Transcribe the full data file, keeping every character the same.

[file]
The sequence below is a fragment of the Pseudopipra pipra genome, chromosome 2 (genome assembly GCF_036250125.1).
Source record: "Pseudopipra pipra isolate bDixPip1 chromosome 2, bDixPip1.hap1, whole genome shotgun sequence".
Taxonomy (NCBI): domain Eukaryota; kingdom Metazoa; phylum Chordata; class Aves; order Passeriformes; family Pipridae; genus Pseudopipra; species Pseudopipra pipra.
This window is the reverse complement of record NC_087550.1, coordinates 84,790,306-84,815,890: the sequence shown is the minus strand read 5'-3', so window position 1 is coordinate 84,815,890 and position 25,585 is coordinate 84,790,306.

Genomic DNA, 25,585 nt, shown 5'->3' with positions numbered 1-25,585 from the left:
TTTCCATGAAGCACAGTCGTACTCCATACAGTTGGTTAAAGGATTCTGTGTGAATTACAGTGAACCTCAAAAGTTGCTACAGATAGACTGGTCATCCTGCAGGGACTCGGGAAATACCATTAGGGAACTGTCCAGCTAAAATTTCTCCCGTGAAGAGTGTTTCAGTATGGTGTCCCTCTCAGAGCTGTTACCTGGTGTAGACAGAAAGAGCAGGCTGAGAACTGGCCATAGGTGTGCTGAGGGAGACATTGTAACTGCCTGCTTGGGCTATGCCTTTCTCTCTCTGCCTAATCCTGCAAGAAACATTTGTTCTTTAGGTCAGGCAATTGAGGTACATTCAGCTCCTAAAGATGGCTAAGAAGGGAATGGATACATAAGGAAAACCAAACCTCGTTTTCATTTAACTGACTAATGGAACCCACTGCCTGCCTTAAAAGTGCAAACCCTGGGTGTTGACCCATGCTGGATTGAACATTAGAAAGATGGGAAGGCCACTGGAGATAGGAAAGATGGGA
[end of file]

The sequence below is a fragment of the Pseudopipra pipra genome, chromosome 2 (genome assembly GCF_036250125.1).
Source record: "Pseudopipra pipra isolate bDixPip1 chromosome 2, bDixPip1.hap1, whole genome shotgun sequence".
Taxonomy (NCBI): domain Eukaryota; kingdom Metazoa; phylum Chordata; class Aves; order Passeriformes; family Pipridae; genus Pseudopipra; species Pseudopipra pipra.
This window is the reverse complement of record NC_087550.1, coordinates 84,790,306-84,815,890: the sequence shown is the minus strand read 5'-3', so window position 1 is coordinate 84,815,890 and position 25,585 is coordinate 84,790,306.

Genomic DNA, 25,585 nt, shown 5'->3' with positions numbered 1-25,585 from the left:
TTTCCATGAAGCACAGTCGTACTCCATACAGTTGGTTAAAGGATTCTGTGTGAATTACAGTGAACCTCAAAAGTTGCTACAGATAGACTGGTCATCCTGCAGGGACTCGGGAAATACCATTAGGGAACTGTCCAGCTAAAATTTCTCCCGTGAAGAGTGTTTCAGTATGGTGTCCCTCTCAGAGCTGTTACCTGGTGTAGACAGAAAGAGCAGGCTGAGAACTGGCCATAGGTGTGCTGAGGGAGACATTGTAACTGCCTGCTTGGGCTATGCCTTTCTCTCTCTGCCTAATCCTGCAAGAAACATTTGTTCTTTAGGTCAGGCAATTGAGGTACATTCAGCTCCTAAAGATGGCTAAGAAGGGAATGGATACATAAGGAAAACCAAACCTCGTTTTCATTTAACTGACTAATGGAACCCACTGCCTGCCTTAAAAGTGCAAACCCTGGGTGTTGACCCATGCTGGATTGAACATTAGAAAGATGGGAAGGCCACTGGAGATAGGAAAGATGGGA